Come forth into the light of things; let Nature be your teacher.

~ William Wordsworth

Believe one who knows: you will find something greater in woods than in books.

Trees and stones will teach you that which you can never learn from masters.

~ Saint Bernard de Clairvaux

Saturday, October 17, 2020

The Season and Year of Letting Go

 

Photo by Autumn Mott Rodeheaver on Unsplash


In this season of letting go, I feel as though we have been living in a year of letting go. That’s what 2020 has been. It’s been about clarity of vision, but this virus, Nature has been teaching us to let go.
 
What does it mean to let go? The best way to answer that is to look at the things we’ve had to let go of. We’ve let go of a way of life, loved ones, hopes and dreams. Though we are in the liminal space of this letting go, we do catch glimpses of what may be.
 
Letting go can be a momentary release or it can take months or even years. It’s not easy, but it is necessary for a new way of life and other hopes and dreams to come alive. In the case of loved ones, to let them go helps us move forward and embrace them in a new way.
 
Letting go is followed by a period of disorientation. It’s that stepping off the cliff into darkness I often talk about. Sometimes we wish we could hold onto the old ways and dreams until the new ones are here, but that’s not possible. Sometimes I wish it were because I don’t like the topsy-turvey feeling of not knowing, of not even seeing the next step, of feeling as though the world has been turned upside down.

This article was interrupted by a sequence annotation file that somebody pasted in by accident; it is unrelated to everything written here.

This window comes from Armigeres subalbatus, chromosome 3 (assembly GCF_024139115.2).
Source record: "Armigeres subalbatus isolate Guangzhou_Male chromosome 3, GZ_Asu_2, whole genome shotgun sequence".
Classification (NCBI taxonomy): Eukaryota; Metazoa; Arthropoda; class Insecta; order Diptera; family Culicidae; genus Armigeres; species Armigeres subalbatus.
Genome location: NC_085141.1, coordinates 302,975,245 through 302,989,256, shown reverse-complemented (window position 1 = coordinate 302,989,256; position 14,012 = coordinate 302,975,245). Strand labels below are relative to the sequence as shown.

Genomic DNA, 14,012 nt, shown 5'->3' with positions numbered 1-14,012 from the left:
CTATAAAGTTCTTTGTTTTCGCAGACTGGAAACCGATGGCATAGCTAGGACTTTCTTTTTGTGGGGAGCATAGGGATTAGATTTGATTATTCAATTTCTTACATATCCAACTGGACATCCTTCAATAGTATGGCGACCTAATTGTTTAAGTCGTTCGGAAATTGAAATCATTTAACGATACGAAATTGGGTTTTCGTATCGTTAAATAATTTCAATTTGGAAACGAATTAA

But in this emptying out process, that Nature expresses so well in Autumn, allows the old to die so space is made for the new in Spring. And during the long Winter we are given time to linger in the emptiness so we may find what it is we truly want going forward. It’s important to honor the past and let it go. It serves us to hang out in this in-between time in order to let our soul’s desires to sift to the surface.

To let go is to know something else is coming. When we can finally let go, it’s because we trust ourselves, Nature, Spirit, the future. To let go is to trust Life.


If you’d like to delve into this liminal space of letting go and the dreaming that follows, sign up for Honor the Past, Dream the Future – A Seasons of the Goddess Workshop here.

Saturday, July 25, 2020

On the Edge with a Green June Beetle


Outside my window, on the faux balcony a beetle weaved in and out of the wrought iron railing. And as beetles want to do, bumped into a bar and landed on its back. The screen was jammed, and I knew I couldn’t get to it to turn it over, but then I saw that it was nearing the edge as it rocked itself back and forth trying to turn back over. I watched it get closer and closer to the edge and then it fell.

Did it manage to open its wings before it hit ground?

And then it was buzzing around the balcony again. It came over to my window and bumped into it a couple of times before landing.

Was it hurt? It stayed a long time before it began to move towards the edge in its slow, rocking way. I can’t tell you what its plan is. Soon it crawls over the edge and stays there.

We all, at this moment, sit and wait at the edge. We bumble about our lives, running into obstacles, often of our own making. Sometimes we land on our back, unable to turn over. Sometimes we need a helping hand and sometimes we get lucky and are able to move just enough to tumble over the edge where in midair, we can find our wings and rise.

And after all that, we need to take time to rest and wait before we take off again. In those quiet moments, we can begin to understand where we’ve been and where we’re going. And when we’re ready we’ll take wing again, just like the Green June Beetle on my balcony.

Saturday, July 4, 2020

The Seed - Drift and Purpose

Image by HeungSoon from Pixabay


A seed drifts by my second story window. Where will it land? Where will a new milkweed plant rise? And how many butterflies will be born from that one plant?